CC: What is the composition of the team?
HS: There's an endurance component, which is Lespy and I, and then there is an Enduro component with two riders that are on more of a development track.
CC: So how did this come about? It's a big change; had you been thinking about it for a while or is it a more recent, post-Olympic decision?
HS: A little bit of both. Lespy had been connected with the team manager, Drew, via Catharine Pendrel. Catharine has seen in Lespy for a while that he has the potential to really excel at the more adventure style of racing. So it was something that Lespy was keen on pursuing, and as he was speaking with Drew and beginning negotiations, I realized that this is something I wanted as well ... I'm calling it a 'career expansion' for the time being, not a career change. Just a broadening of focus for the next two years, before rezoning in on the Olympic stream. This team offered the opportunity to do that and it was just the right time to grow in this direction.
CC: I was talking with [Norco manager] Havi and he said he understands what you doing, but that he would like to see you back with Norco in the future.
HS: Like I said, it was very amicable. They wished us the best and we wish the best for them. Norco was always about the people for us and I would definitely not say that I would never work with them again.
But I am really excited with the new sponsors we are working with; the new bike sponsor is Ibis, and I'm really excited about a lot of the stuff they are doing. We got to visit their factory in Santa Cruz [California]; they hand make their XC frames in the U.S. and we got to see that process, and it was super cool. I got to meet one of the women engineers that works on the XC division ... anyways, I'm quite excited to be working with Ibis. But I had a fantastic ten years with Norco, particularly with Havi.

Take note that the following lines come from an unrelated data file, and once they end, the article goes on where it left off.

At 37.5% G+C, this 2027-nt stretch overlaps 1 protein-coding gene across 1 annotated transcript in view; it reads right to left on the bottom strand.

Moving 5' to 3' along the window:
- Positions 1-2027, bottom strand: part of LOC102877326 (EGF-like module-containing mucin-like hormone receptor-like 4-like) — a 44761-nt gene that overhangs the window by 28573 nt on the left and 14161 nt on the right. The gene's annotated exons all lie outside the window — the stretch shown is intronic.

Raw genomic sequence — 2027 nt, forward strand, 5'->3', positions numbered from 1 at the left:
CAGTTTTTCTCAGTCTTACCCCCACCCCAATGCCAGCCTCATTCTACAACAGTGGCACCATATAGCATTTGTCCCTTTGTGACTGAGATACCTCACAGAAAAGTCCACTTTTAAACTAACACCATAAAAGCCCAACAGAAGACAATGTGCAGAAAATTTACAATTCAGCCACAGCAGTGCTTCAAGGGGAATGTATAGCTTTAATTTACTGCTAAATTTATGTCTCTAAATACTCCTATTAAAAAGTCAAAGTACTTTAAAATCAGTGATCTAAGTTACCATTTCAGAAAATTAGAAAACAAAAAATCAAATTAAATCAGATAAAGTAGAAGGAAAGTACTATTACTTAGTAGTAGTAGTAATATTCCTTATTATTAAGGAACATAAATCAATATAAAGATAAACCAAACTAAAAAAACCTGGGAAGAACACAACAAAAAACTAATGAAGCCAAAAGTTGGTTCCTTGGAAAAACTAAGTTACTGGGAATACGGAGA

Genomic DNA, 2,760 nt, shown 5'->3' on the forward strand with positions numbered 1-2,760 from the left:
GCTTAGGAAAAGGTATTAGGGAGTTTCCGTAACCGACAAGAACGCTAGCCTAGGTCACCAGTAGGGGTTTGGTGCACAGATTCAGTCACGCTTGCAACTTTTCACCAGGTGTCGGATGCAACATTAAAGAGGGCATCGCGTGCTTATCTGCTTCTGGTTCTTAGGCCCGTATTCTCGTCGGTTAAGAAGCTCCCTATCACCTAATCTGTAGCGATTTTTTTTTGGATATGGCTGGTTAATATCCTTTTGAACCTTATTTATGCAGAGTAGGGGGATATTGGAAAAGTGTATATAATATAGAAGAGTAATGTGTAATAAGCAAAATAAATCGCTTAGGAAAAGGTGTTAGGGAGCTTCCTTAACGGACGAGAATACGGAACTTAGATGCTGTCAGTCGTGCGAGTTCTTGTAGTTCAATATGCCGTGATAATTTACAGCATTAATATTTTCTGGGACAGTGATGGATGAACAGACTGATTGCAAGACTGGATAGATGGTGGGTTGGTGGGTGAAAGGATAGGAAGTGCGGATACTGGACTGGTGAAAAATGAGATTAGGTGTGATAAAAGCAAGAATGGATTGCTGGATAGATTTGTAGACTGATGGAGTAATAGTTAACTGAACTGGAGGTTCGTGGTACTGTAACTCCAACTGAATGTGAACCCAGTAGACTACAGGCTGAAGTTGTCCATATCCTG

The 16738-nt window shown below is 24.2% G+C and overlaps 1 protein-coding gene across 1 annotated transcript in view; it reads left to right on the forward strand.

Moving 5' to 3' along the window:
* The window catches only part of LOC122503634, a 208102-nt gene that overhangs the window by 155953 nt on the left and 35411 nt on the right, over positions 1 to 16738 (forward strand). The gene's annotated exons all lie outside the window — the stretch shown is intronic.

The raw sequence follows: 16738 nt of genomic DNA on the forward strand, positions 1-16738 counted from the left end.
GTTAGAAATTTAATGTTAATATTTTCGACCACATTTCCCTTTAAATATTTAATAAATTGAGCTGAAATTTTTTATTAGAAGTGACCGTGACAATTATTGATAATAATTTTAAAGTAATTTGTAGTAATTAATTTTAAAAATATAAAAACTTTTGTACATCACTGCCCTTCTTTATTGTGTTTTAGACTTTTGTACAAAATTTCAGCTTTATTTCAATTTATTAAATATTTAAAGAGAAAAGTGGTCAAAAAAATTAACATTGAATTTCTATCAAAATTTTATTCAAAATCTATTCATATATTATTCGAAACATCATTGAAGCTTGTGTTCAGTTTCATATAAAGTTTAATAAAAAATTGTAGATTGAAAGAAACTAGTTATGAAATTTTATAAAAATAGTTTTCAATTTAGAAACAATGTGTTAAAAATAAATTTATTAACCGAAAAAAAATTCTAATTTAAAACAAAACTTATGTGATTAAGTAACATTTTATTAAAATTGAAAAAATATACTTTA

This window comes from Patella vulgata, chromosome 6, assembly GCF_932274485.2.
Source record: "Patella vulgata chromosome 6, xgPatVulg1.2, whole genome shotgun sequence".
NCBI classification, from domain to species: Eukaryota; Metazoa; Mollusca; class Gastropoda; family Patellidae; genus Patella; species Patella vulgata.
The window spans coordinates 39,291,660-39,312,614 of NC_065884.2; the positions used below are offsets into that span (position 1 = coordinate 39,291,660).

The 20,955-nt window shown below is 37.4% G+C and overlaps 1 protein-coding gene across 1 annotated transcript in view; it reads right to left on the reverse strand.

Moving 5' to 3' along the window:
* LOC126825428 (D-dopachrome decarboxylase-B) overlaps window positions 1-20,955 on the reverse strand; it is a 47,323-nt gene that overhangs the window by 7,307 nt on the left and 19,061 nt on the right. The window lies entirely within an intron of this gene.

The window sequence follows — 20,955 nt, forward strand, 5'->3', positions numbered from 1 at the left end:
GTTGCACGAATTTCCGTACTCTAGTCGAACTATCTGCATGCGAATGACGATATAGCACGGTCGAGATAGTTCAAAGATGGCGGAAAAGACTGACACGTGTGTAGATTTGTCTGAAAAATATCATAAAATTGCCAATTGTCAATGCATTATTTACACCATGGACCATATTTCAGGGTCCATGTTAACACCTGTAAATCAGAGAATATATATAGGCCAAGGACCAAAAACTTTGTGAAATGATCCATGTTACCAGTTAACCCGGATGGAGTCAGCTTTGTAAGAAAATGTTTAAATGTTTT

CC: So you are going to be down in California before heading to Puerto Rico; how does the rest of your Spring look like?
HS: We will be in Santa Cruz for two weeks before we go to Puerto Rico. Then we will race the Cactus Cup in March; it's a stage race in Arizona. Into April there's going to be a couple of UCI races in Arkansas and then Whiskey 50 at the end of the month. And then onto the World Cups in Europe.
CC: It sounds like you are pretty excited about this season.
HS: Yes, I definitely am. It helps that Lespy and I are able to do this together, that's just a huge positive. I feel like I've been doing ... the Olympics was just really hard. The build up to the Olympics, trying to do that through COVID, and it was just so tough, much more tough than I could have predicted.
I'm really looking forward to the next two years as a reset and a rekindling of why I do this. To regain a sense of optimism and a sense of adventure. This opportunity, this team that we have, is providing all of that. Just lots of excitement and gratitude for that. There's very few opportunities to be a professional rider, and there are way more riders then there are opportunities, so I know both Lespy and I feel really lucky to have fallen into this.